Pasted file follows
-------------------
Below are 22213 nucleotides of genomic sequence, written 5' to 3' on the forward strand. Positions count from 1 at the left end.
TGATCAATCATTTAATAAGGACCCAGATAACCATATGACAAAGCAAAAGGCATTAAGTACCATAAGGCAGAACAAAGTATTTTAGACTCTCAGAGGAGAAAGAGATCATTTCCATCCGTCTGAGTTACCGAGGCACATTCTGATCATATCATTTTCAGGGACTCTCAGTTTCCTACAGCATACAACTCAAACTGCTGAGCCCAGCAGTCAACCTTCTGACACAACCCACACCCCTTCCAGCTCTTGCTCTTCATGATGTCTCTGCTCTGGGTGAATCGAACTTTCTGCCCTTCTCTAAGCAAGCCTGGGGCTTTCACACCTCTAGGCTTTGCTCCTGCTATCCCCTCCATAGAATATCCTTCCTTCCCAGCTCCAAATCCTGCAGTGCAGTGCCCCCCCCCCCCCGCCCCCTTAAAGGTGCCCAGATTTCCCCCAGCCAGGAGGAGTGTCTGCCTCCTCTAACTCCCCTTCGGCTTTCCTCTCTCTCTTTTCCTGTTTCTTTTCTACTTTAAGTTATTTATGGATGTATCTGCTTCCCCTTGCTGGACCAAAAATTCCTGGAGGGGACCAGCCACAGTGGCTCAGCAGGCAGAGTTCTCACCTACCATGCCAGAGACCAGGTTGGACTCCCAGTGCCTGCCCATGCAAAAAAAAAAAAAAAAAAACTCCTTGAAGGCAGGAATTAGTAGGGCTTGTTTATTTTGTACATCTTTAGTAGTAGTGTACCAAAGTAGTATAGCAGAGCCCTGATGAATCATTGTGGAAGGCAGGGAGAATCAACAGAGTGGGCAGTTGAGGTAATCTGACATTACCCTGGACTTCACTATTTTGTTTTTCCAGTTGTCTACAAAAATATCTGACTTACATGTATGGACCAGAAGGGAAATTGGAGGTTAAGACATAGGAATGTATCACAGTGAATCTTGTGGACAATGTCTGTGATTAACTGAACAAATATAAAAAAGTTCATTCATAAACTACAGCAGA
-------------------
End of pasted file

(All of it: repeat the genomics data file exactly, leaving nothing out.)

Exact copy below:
Below are 22213 nucleotides of genomic sequence, written 5' to 3' on the forward strand. Positions count from 1 at the left end.
TGATCAATCATTTAATAAGGACCCAGATAACCATATGACAAAGCAAAAGGCATTAAGTACCATAAGGCAGAACAAAGTATTTTAGACTCTCAGAGGAGAAAGAGATCATTTCCATCCGTCTGAGTTACCGAGGCACATTCTGATCATATCATTTTCAGGGACTCTCAGTTTCCTACAGCATACAACTCAAACTGCTGAGCCCAGCAGTCAACCTTCTGACACAACCCACACCCCTTCCAGCTCTTGCTCTTCATGATGTCTCTGCTCTGGGTGAATCGAACTTTCTGCCCTTCTCTAAGCAAGCCTGGGGCTTTCACACCTCTAGGCTTTGCTCCTGCTATCCCCTCCATAGAATATCCTTCCTTCCCAGCTCCAAATCCTGCAGTGCAGTGCCCCCCCCCCCCCGCCCCCTTAAAGGTGCCCAGATTTCCCCCAGCCAGGAGGAGTGTCTGCCTCCTCTAACTCCCCTTCGGCTTTCCTCTCTCTCTTTTCCTGTTTCTTTTCTACTTTAAGTTATTTATGGATGTATCTGCTTCCCCTTGCTGGACCAAAAATTCCTGGAGGGGACCAGCCACAGTGGCTCAGCAGGCAGAGTTCTCACCTACCATGCCAGAGACCAGGTTGGACTCCCAGTGCCTGCCCATGCAAAAAAAAAAAAAAAAAAACTCCTTGAAGGCAGGAATTAGTAGGGCTTGTTTATTTTGTACATCTTTAGTAGTAGTGTACCAAAGTAGTATAGCAGAGCCCTGATGAATCATTGTGGAAGGCAGGGAGAATCAACAGAGTGGGCAGTTGAGGTAATCTGACATTACCCTGGACTTCACTATTTTGTTTTTCCAGTTGTCTACAAAAATATCTGACTTACATGTATGGACCAGAAGGGAAATTGGAGGTTAAGACATAGGAATGTATCACAGTGAATCTTGTGGACAATGTCTGTGATTAACTGAACAAATATAAAAAAGTTCATTCATAAACTACAGCAGA